Colorful, tasty, sweet, and full of vitamins, minerals, fiber, phytochemicals, and other nutrients, fruit brings a ton to the table. Believe me, I eat some every day. There are berries, tree fruit, and even disguised guys like avocados, coconuts, olives, these last three even containing great sources of fat. In fact, corn and tomatoes are technically even fruit.
Of consideration though, and the point of this piece, is fruit's sugar content. Sure fruit is healthy, but keeping carbohydrate consumption under 150 grams/day is ideal in the Paleo context, less if you are trying to lose weight. The body does prefer fat for fuel and has no dietary carbohydrate requirements. Vegetables and fruit are good sources of carbohydrates, yet the majority of people use grains and starches, or even worse, drink their carbohydrates in soda and fake juices. As discussed in my previous article on Sugar, fruit contains fructose, which must be shipped to the liver before entering the bloodstream as glucose. Fruits vary in their amount of fructose/glucose amounts, so check out this Table of Fruits & Sugars as prepared by Loren Cordain. So, fruit is not bad, but it can and does add to the daily sugar tally. Too much sugar and the resulting blood glucose, from whatever the source, too often, bad things can happen.
Daily Sugar Intake
Not to send out a panic of 'Bill hates fruit!', but you have to be careful about the amount and sources you are getting your sugar from. We're talking total sugar here folks, not just the white stuff. If you are eating bread, cereal, pasta, potatoes, or rice, (all easily digestible refined carbohydrates), and then top it off with a little fruit, then your sugar intake is surely through the roof. Ideally, your Carb intake should come from vegetables first, supplemented with a little fruit.
Sugar, and especially HFCS is hidden in tons of foods which adds to the average yearly tally of 160 pounds per person. (that is average folks!)
Bread, pasta, and cereal are obvious culprits of simple, refined, and easily digestible carbohydrates, but HFCS sneaks into everything from yogurt, pasta sauce, and juice. Realize that High Fructose Corn Syrup is simply sugar from corn that has been refined and concentrated comprised of 55% fructose and 45% glucose.
The Potential Problems with Fructose
Unlike glucose which goes into circulation following digestion in the small intestine, fructose must make a pit stop at the Liver first. A few things can happen in the Liver:
- Fructose can get converted to glucose and enter circulation to be used as energy...fine!
- Fructose can be converted to glucose and stored in the Liver for a later day, stored energy reserve if you will. You can store a little, not too much...fine!
- The bloodstream is already full of glucose and doesn't need anymore. At this point, the liver converts fructose to triglycerides, (a form of fat), packs it with cholesterol, proteins, and ships out an LDL to transport these goodies to cells. Not a problem...to a point, but too much LDL is a problem and a risk for heart disease, as you know..not good! (your doctor didn't tell you fructose can raise your LDL...did he/she???)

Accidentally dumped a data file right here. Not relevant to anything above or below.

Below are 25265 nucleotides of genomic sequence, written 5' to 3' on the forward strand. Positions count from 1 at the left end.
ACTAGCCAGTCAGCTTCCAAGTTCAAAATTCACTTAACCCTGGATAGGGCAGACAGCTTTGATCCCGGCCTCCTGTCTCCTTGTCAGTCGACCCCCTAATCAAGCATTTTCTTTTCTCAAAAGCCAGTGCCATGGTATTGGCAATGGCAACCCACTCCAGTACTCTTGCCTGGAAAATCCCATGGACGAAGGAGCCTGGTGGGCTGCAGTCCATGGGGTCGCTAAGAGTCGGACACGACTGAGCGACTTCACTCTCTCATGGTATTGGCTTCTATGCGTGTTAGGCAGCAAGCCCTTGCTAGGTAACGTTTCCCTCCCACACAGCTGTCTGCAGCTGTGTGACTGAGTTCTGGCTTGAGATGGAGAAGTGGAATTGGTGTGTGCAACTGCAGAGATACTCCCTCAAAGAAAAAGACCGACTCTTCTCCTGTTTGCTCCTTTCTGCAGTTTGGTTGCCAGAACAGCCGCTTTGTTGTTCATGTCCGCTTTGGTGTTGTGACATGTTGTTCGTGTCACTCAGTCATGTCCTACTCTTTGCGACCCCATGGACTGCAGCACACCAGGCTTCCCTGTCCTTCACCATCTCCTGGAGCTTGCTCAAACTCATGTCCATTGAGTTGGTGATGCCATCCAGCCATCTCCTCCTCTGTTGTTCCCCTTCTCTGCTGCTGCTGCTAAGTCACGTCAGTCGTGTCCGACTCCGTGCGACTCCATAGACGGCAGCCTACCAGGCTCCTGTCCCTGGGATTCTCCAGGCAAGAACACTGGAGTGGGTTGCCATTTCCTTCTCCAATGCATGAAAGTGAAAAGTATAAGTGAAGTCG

- The bloodstream is swimming with glucose, liver storage is full, cells are full, too much fructose is coming in at a rapid and regular pace, the liver gets backed up, it converts and stores fat...you get a fatty liver...not good!
Read: Fatty Liver Disease
To Summarize...and add to:
- All carbohydrates, vegetables and grains get converted to glucose.
- Glucose causes the release of Insulin
- Fruit has fructose which must be metabolized in the liver first.
- If there is too much glucose already in circulation, fructose gets converted to triglycerides. read this
- If there is a back-up of cholesterol and glucose already in circulation, the liver will store the converted fructose (triglycerides) and a create fatty liver.
- An overload of fructose, and the metabolic processes it takes to convert it, can increase the production of uric acid, which can be implicated in gout and kidney stones, among other things.
- Excess consumption of fructose, especially high fructose corn syrup, can cause the body to retain sodium creating hypertension. This condition is called Fructose-Induced Hypertension.
- Increased dietary fructose intake stimulates salt absorption in the small intestine and kidney tubules, resulting in a state of salt overload, thus setting in motion a cascade of events that will lead to hypertension.
So, the takeaway is that fruit, in moderation and varied often is healthy. Too much intake of overall sugar, which is hidden in so many items as high fructose corn syrup HFCS, adds to the tab creating numerous health problems. Fruit, even though healthy in moderate doses must be recognized as an addition to daily sugar intake and its load and demand on the liver is to be of consideration.
"If you are very much overweight or are insulin resistant, I recommend
that you initially limit high sugar fruits (grapes, bananas, mangoes,
sweet cherries, apples, pineapples, pears and kiwi fruit) from your diet
until your weight starts to normalize and your health improves."
-Leavitt Oct. 2012